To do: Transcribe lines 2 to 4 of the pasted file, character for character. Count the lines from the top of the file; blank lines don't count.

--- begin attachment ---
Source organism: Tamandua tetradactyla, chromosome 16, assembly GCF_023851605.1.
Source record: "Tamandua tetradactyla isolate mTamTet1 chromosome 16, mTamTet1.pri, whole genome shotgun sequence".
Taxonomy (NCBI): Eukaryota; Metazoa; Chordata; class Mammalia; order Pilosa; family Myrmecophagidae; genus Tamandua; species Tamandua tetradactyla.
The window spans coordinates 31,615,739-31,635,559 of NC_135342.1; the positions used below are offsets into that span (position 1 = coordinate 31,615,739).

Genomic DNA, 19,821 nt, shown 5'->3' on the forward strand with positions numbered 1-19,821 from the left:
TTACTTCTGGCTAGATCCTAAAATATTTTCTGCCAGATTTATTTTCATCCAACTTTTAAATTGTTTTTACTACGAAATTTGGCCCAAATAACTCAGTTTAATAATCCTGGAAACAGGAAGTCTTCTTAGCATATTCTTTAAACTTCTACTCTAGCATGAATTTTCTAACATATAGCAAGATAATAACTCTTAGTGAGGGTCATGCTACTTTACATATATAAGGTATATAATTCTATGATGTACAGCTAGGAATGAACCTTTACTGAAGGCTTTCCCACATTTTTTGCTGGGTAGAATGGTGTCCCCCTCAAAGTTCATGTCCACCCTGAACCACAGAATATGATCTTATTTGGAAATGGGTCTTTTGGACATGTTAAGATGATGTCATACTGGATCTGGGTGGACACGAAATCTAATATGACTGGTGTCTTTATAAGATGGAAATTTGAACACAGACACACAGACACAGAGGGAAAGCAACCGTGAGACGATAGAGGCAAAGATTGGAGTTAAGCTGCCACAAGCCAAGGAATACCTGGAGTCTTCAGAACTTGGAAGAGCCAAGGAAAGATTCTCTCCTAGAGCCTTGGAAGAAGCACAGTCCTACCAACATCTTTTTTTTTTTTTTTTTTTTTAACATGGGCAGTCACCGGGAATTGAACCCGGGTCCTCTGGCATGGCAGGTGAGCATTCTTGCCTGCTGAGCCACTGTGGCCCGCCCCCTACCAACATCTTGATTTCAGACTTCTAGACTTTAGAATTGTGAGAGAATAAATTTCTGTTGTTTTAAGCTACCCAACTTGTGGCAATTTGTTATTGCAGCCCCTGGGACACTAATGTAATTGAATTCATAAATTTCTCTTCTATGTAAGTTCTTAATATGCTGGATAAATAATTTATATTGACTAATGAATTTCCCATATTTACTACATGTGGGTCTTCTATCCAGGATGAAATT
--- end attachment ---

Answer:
Source record: "Tamandua tetradactyla isolate mTamTet1 chromosome 16, mTamTet1.pri, whole genome shotgun sequence".
Taxonomy (NCBI): Eukaryota; Metazoa; Chordata; class Mammalia; order Pilosa; family Myrmecophagidae; genus Tamandua; species Tamandua tetradactyla.
The window spans coordinates 31,615,739-31,635,559 of NC_135342.1; the positions used below are offsets into that span (position 1 = coordinate 31,615,739).